It has raised more than $100,000 and Rachel hopes to achieve the target with some state grants as well as the yearlong fundraising efforts lined up. The committee’s next fundraiser is the Autumnal Jazz event featuring live Brazilian music with the Bossa Bela Trio on Wednesday, Oct. 20 at 4 p.m. at the church.
Because much of the damage and wear on the church are hidden, the committee knew it needed to raise awareness on the urgent need for repairs. It hosted some of its events at the church to explain to members of the community where the repairs are badly needed.
“We just finished up a speaker series when we had a speaker once a month. It was in the sanctuary where people would come in and see the deterioration, see the damage,” Rachel explains.
She admits that the work with Preservation 2020 inspires her creativity and gets her excited about the fundraising series as well as the results she expects to see when the construction work is finally completed. The skillset she brings to her volunteer work comes from her education and professional job as a design consultant. She earned a bachelor’s degree in interior design from the University of New Haven and launched her own company, Timeless Interiors, in 2007.
Rachel also grew up in a 275-year-old Colonial-era home in Madison that was constantly under renovation. Early on, she learned the art of seamlessly merging the old with the new, transforming small spaces to make them appear expansive, and making a room both stylish and functional for the contemporary needs of families.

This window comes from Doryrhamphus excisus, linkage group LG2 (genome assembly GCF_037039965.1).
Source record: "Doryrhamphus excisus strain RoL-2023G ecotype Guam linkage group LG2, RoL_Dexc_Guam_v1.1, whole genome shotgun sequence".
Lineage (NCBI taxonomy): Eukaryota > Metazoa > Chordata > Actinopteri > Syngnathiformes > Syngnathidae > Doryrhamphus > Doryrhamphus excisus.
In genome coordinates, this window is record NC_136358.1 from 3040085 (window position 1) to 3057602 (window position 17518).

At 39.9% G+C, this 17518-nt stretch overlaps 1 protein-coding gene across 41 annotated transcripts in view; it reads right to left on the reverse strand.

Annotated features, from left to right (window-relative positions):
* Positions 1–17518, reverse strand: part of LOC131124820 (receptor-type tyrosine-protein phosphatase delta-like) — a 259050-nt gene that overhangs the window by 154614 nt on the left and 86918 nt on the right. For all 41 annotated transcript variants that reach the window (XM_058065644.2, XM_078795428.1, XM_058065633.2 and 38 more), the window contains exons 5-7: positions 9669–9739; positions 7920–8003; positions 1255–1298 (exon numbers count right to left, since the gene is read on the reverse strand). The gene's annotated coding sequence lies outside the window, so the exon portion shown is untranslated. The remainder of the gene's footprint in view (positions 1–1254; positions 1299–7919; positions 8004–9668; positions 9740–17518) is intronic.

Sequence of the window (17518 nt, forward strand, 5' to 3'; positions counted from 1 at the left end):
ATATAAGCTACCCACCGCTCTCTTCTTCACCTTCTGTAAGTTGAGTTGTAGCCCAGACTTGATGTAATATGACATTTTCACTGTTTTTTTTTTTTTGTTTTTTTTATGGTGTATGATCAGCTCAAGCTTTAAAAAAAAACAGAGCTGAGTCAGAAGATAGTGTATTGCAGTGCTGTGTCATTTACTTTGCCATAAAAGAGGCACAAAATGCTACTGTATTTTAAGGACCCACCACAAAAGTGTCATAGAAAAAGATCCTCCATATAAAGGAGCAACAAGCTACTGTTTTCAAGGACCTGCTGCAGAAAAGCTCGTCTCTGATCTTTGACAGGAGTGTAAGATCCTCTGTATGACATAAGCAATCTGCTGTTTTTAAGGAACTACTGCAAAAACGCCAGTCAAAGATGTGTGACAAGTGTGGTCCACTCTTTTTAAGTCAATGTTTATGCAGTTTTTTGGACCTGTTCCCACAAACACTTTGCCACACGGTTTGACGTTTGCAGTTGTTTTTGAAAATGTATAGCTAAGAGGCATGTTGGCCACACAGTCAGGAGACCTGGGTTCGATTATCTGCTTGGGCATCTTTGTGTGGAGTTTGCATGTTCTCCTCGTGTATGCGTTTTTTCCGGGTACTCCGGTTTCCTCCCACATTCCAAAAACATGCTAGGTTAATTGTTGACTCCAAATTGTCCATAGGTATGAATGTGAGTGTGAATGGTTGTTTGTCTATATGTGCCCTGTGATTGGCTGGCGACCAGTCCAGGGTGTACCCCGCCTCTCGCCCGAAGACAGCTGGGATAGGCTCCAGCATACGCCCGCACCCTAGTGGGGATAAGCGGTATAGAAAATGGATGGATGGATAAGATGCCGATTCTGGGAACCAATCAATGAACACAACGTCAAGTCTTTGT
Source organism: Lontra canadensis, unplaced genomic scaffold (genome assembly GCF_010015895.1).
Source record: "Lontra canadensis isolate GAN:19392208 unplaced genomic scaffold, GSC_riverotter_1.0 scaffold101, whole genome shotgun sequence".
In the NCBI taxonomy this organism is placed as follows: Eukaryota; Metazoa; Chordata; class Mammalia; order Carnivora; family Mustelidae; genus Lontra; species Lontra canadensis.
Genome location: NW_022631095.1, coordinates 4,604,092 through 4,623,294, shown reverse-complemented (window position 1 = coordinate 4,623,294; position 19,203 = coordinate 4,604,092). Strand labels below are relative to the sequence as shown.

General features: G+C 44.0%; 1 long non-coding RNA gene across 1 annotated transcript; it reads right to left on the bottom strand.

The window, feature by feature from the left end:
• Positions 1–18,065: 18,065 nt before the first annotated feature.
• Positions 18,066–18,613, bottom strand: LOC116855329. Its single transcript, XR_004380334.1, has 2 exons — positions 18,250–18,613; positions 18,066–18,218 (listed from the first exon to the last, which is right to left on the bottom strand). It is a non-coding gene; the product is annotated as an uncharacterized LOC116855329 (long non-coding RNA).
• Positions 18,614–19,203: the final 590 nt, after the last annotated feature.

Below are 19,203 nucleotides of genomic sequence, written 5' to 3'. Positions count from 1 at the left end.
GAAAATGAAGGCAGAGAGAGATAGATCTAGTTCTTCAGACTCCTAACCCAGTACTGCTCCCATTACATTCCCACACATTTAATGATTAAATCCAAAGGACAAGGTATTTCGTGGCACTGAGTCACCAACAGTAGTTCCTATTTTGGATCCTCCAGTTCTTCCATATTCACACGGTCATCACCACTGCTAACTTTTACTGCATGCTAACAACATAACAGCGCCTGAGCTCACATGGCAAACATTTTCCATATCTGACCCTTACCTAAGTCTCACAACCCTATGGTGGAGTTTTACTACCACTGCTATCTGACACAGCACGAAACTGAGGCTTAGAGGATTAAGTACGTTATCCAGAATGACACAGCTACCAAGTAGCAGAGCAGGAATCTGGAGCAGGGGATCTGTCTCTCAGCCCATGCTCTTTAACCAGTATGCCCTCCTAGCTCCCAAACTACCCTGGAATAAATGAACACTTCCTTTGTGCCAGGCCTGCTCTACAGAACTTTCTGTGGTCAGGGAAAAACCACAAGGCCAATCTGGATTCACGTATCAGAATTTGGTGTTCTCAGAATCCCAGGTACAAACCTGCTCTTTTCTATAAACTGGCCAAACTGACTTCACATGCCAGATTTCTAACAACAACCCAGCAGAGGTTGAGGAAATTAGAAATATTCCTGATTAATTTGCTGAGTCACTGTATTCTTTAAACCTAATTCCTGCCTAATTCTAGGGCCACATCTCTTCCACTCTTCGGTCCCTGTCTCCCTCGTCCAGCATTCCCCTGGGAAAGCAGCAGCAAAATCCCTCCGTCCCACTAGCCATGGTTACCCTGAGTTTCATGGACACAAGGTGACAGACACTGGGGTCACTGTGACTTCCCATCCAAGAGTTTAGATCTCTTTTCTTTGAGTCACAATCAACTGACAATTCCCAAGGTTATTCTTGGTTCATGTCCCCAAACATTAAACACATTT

Her background also includes hotel management and running a bed and breakfast. These skills helped her organize some of the events for Preservation 2020.
The combination of Rachel’s talents—her skill in designing functional interior spaces, her ability to organize large-scale events, and her interest in historic houses and structures—made her uniquely qualified to take on the job of restoring and preserving The Congregational Church in Killingworth.
“I really did feel called to do this because everyone has their gifts and this was mine. The MS may have inspired me to get out there and give and to do more, regardless of my challenges…so when I saw that this church was hurting and it needed help, I thought ‘This is what I do. This is where I need to give my gifts.’ I was able to get contractors they’ve never heard of and people who specialize in historic preservation and get people in because of what I do and what I love,” she says.
She admits that while the job is challenging, she finds fulfillment working with the committee members and the community.
“The most fulfilling time for me is working with these fine people and I just enjoyed it so much. I love planning events. I love getting ideas and getting inspired,” she says.
As overwhelming as the responsibility is, she feels honored to do the work. To her, the job is as much preserving the structure as it is preserving history itself for future generations.
She echoes the words of philosopher George Santayana, “Those who cannot remember the past are condemned to repeat it” and says, “If we can’t value our history, we can’t move on with our future.”
For information about the Autumnal Jazz event on Oct. 20, call Rachel Schemmerling at 203-500-9500 or Charlie Smith at 860-663-1583.
To nominate a Person of the Week, send an email to firstname.lastname@example.org.